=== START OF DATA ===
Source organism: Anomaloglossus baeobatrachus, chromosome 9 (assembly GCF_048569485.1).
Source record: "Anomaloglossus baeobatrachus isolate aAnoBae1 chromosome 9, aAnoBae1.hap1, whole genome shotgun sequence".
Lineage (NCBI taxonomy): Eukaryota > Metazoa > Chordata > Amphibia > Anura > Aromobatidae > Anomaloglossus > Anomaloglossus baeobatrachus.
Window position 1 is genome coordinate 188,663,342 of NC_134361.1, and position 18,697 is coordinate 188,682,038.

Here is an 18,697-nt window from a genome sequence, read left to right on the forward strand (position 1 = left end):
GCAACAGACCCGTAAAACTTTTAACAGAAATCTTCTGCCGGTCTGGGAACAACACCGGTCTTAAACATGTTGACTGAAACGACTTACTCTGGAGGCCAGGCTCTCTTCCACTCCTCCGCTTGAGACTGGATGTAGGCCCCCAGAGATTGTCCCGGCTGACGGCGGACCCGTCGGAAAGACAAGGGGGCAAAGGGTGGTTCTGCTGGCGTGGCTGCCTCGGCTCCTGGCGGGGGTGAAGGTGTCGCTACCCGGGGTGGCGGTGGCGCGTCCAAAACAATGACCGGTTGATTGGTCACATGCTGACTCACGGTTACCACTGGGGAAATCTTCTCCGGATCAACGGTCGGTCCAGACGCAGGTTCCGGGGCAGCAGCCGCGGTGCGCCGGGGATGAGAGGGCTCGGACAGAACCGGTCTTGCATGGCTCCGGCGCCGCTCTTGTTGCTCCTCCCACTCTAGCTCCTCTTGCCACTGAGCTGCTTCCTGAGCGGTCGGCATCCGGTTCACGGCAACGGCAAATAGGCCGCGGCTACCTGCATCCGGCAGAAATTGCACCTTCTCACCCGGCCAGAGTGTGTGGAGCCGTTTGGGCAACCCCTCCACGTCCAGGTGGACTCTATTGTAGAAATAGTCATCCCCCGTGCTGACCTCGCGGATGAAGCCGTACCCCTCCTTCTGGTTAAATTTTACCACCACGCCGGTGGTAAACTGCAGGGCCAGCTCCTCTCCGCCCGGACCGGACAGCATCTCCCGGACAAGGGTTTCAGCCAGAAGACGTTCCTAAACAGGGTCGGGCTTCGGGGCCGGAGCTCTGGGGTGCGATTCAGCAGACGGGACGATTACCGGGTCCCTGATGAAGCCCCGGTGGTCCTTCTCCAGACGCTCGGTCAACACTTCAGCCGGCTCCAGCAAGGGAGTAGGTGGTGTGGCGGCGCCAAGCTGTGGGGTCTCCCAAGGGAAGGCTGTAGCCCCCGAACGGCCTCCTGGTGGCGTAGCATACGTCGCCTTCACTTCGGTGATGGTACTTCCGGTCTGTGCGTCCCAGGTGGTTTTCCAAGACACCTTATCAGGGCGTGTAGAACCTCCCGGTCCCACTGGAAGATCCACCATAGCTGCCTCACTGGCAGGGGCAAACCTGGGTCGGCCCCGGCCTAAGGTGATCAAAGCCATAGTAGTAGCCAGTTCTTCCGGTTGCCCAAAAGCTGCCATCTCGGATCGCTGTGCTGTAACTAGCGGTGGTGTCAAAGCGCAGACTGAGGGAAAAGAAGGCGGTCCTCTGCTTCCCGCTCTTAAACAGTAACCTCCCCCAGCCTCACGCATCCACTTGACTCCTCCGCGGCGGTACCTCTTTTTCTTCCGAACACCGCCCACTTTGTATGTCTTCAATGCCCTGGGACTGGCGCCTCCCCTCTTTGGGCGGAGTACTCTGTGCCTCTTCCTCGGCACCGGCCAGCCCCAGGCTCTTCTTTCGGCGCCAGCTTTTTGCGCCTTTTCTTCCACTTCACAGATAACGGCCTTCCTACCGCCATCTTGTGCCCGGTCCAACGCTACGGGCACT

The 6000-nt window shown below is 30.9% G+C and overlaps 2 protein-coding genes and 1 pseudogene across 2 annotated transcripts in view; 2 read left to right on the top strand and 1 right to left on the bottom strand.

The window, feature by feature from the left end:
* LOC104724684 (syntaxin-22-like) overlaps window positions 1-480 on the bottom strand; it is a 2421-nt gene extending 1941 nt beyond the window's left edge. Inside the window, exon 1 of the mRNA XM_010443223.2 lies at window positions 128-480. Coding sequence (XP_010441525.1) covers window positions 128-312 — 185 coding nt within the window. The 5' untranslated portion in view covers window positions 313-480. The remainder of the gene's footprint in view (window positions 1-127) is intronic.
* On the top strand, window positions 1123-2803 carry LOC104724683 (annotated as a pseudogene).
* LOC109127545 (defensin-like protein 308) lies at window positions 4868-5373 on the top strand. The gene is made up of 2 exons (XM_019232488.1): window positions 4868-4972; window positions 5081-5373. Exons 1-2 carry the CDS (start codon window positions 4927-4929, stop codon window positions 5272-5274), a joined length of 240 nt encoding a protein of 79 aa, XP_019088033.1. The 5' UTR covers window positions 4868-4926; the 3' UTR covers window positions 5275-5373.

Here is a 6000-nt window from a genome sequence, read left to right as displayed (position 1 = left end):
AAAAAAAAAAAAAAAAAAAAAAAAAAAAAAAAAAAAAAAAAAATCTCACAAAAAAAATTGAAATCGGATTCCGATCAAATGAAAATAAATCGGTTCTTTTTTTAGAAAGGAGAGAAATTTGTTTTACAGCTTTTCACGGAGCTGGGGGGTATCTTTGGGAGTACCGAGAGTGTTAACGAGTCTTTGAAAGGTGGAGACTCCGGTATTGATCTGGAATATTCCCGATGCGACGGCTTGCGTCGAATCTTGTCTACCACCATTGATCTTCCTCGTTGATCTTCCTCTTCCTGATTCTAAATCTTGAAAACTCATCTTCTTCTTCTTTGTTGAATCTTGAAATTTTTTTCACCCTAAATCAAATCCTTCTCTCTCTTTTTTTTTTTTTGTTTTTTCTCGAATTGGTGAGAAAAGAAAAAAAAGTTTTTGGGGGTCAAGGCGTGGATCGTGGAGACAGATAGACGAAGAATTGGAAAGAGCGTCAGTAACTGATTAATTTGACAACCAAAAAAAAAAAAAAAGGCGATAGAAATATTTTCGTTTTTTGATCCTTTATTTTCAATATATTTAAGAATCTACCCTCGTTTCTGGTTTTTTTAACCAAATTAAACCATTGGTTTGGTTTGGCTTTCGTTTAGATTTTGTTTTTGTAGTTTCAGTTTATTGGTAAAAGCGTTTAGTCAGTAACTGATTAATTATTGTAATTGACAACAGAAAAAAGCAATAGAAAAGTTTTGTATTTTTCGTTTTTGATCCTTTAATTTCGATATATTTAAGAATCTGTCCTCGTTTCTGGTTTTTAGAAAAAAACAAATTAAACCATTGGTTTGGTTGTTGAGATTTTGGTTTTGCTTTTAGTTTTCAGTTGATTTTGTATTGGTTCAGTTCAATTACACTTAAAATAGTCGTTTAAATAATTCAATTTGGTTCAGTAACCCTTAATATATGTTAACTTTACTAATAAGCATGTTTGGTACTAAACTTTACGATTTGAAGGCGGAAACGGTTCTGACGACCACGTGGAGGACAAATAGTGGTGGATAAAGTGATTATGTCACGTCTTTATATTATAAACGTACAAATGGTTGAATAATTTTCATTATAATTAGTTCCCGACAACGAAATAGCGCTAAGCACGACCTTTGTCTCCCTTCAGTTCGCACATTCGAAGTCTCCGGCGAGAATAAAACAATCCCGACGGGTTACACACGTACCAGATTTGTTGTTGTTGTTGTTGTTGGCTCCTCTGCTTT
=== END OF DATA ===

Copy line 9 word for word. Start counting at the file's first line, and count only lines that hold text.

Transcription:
* LOC104724684 (syntaxin-22-like) overlaps window positions 1-480 on the bottom strand; it is a 2421-nt gene extending 1941 nt beyond the window's left edge. Inside the window, exon 1 of the mRNA XM_010443223.2 lies at window positions 128-480. Coding sequence (XP_010441525.1) covers window positions 128-312 — 185 coding nt within the window. The 5' untranslated portion in view covers window positions 313-480. The remainder of the gene's footprint in view (window positions 1-127) is intronic.